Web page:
The Making of Pasta

Yesterday the weather was absolutely disgusting, and so while I was out shopping with M, we ducked into Broadway Panhandler.  For those of you that don’t know, the Panhandler is the poor man’s Sur La Table.  Anyways, we spent the better part of the hour browsing for kitchen appliances that we didn’t need, and then I spent the latter part of the hour calculating how much money was in my bank account, and how much of the unnecessary things I could actually afford to purchase.  I ended up putting back the potato ricer (more on my brilliant ideas for that tool later) and the latex egg shells (for the perfect poach) and settled on the pasta maker.  Now this I had been eying for a long time.  A gorgeous, old-fashioned looking wooden handled metal box that makes fresh pasta.  What more could one ask for?

I took it home immediately and got to work, after M assured me that making pasta is extremely easy (um, thanks for that tip).

First I just set up the little machine on my chop block and stared at it, cranking the handle, fitting on the fettuccine attachment, clamping it to the counter.  (NOTE: I am not Italian and I will never spell any Italian pastas correctly.  My apologies in advance, I know its horrendous).  Then I got to work with the pasta.  I ended up calling in Martha Stewart’s Cooking School on this one, because that method has pictures, and the little booklet that came with my pasta machine was all in Italian, except for one page in English that looked like it had been put through Babelfish and was nearly as unreadable as the rest of the instructions.  So here we go:

Fresh Pasta

Start by lightly combining 3 eggs with a fork in a small bowl.  Then, on your counter, dump two cups of all purpose flour (or Italian 00 if you have it).  Form the flour into a mound, and then make a little well in the middle.  Into the well, pour the eggs.  Now, not being an engineer, my well was slightly structurally unsound and much of my egg escaped out an unknown crack.  So pour the egg in slowly and make sure your mound of flour is solid.  I spent a good five minutes chasing egg back into the well and trying to unsuccessfully repair the crack.  What a mess.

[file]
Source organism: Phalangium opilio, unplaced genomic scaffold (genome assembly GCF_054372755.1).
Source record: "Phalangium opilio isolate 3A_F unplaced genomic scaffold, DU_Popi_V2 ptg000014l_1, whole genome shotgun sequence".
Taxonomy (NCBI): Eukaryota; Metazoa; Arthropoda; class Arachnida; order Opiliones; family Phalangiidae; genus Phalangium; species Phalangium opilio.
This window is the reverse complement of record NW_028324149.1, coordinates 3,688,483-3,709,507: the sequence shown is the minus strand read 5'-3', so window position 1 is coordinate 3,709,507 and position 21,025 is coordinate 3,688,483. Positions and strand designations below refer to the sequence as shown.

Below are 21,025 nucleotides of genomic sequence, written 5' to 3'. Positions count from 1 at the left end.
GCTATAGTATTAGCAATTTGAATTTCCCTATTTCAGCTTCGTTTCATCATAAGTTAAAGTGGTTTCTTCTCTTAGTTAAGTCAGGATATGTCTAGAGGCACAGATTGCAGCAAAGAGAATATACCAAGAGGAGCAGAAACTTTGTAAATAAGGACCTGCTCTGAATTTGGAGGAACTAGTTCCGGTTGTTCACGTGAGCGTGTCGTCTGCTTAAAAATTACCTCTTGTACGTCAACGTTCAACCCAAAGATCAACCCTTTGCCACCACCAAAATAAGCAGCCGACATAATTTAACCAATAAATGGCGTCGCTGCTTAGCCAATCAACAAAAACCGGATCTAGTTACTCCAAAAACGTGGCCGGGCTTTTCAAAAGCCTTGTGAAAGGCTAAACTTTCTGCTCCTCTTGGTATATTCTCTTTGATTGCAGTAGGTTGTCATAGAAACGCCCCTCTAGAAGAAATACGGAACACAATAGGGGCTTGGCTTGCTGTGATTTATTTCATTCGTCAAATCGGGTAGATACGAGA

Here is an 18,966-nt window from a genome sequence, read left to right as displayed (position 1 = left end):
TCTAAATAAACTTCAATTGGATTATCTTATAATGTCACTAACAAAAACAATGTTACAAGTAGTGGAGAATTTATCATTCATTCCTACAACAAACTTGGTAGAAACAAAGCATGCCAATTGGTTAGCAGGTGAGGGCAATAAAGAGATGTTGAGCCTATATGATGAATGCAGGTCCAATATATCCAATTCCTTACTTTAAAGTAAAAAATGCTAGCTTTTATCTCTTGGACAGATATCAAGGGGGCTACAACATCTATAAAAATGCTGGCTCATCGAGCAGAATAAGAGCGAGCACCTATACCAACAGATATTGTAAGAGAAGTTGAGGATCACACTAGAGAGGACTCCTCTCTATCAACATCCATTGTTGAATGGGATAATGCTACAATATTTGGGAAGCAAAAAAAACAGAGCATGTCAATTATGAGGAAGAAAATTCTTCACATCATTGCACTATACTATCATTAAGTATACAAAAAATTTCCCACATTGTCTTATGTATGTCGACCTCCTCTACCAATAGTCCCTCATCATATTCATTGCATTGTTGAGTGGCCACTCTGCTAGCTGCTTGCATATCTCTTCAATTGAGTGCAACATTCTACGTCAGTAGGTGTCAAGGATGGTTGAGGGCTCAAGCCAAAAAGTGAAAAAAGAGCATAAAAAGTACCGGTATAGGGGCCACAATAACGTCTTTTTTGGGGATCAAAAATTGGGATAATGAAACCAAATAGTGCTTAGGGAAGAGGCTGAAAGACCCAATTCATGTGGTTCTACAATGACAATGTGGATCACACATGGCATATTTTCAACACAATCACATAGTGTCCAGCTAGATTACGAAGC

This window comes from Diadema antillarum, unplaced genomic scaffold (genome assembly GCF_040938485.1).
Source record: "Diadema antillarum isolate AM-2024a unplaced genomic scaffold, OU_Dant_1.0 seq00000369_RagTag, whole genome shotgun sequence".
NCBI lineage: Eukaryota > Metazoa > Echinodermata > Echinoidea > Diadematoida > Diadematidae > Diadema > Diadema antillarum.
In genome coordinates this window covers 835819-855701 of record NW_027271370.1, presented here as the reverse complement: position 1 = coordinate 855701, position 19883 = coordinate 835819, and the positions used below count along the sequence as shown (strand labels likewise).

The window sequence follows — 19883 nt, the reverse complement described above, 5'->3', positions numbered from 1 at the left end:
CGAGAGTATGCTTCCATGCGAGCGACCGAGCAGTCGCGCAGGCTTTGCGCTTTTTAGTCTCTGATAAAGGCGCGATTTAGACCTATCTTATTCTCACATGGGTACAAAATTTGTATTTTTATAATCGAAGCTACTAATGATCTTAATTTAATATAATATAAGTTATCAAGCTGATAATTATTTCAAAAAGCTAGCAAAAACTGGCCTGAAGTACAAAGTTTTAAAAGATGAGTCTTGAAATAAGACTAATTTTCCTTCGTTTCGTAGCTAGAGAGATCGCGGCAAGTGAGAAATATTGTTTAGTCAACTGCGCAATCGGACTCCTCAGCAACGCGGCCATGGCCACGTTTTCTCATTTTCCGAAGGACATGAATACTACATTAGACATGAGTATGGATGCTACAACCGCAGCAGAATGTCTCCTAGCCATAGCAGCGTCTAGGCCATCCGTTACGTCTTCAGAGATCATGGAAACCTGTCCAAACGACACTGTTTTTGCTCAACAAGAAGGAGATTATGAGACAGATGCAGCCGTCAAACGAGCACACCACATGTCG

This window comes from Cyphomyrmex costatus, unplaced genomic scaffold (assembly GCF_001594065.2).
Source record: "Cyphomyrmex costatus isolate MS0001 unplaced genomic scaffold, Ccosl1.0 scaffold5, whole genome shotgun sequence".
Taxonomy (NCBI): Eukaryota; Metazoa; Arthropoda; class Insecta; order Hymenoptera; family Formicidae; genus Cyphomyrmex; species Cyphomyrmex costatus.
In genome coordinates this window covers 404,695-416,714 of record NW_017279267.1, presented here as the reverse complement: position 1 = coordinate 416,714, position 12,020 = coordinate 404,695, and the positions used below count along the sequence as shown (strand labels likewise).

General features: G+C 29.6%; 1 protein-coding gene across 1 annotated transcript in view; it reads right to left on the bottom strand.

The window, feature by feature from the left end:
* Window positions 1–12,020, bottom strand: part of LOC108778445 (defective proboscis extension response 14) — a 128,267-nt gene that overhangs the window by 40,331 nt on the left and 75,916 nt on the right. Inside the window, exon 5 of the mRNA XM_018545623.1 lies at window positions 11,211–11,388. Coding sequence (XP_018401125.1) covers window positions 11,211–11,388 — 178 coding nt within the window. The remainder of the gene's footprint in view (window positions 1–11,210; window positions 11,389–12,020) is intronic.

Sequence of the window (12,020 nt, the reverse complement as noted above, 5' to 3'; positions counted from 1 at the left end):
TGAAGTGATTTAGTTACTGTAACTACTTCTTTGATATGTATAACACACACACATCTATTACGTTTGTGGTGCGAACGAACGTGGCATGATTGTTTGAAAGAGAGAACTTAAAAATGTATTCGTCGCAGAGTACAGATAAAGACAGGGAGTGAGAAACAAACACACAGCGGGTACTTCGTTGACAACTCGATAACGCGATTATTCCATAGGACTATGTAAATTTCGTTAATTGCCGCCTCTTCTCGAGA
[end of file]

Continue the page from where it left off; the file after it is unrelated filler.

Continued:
When the egg is safely in the well, start to stir it into the flour with a fork.  When it gets too thick, use your hands until the flour and egg has formed into a dough.  Then begin to knead the dough, just as you would bread or pie crust.  Do this for about 10 minutes. According to Martha, this “develops the glutens in the flour.”  When your hands are tired, form into a ball and wrap with seran wrap.  Then let the dough ball sit on the counter for about an hour and a half (this helps the glutens “relax”).

Now the fun part!!  When you’ve managed to distract yourself for an hour and a half (me and J were making ravioli, so we roasted the butternut squash and made the filling during this time), unwrap the dough ball and using a pasta cutter (or in our case, pizza cutter) to cut the dough ball into 8 sections.  This makes it easier to feed into the pasta maker.

Start with the pasta maker on the lowest setting, so the rollers are as far apart as they go.  Feed the dough into the pasta machine.  When it comes out, you can reshape the dough and feed it through several more times.  Reshaping the dough a little helps to make sure the pasta is even.  Now tighten the settings and feed it through the machine 2 or 3 times on each setting.  We went down to the lowest setting since we were making ravioli and wanted it really thin, but you can stop at whatever thickness you prefer.  If you are making fettuccine, feed it through the attachment directly after pressing it through the pasta maker.

And voila!  Fresh pasta!  Now (if you’re not filling it), you just boil, sauce, and eat.  If you want to dry it, take 8-10 strands of fettuccine and form them into loose nests.  Then leave them out to dry for 24 hours before wrapping them or putting them in tupperware.  The nest shape is so they don’t break when you store them, the 24 hour rule so that they are completely dry before you store them, or the moisture in them will mold.  You can keep dried fresh pasta for two weeks.

More on the ravioli later – we’re off to the Promenade to watch a dog halloween parade.  And no, I’m not joking.


One thought on “The Making of Pasta

  1. I am impressed that you made homemade pasta, Meg! You’ve given me the inspiration to try this sometime on my own. Do you have any delicious ravioli photos?

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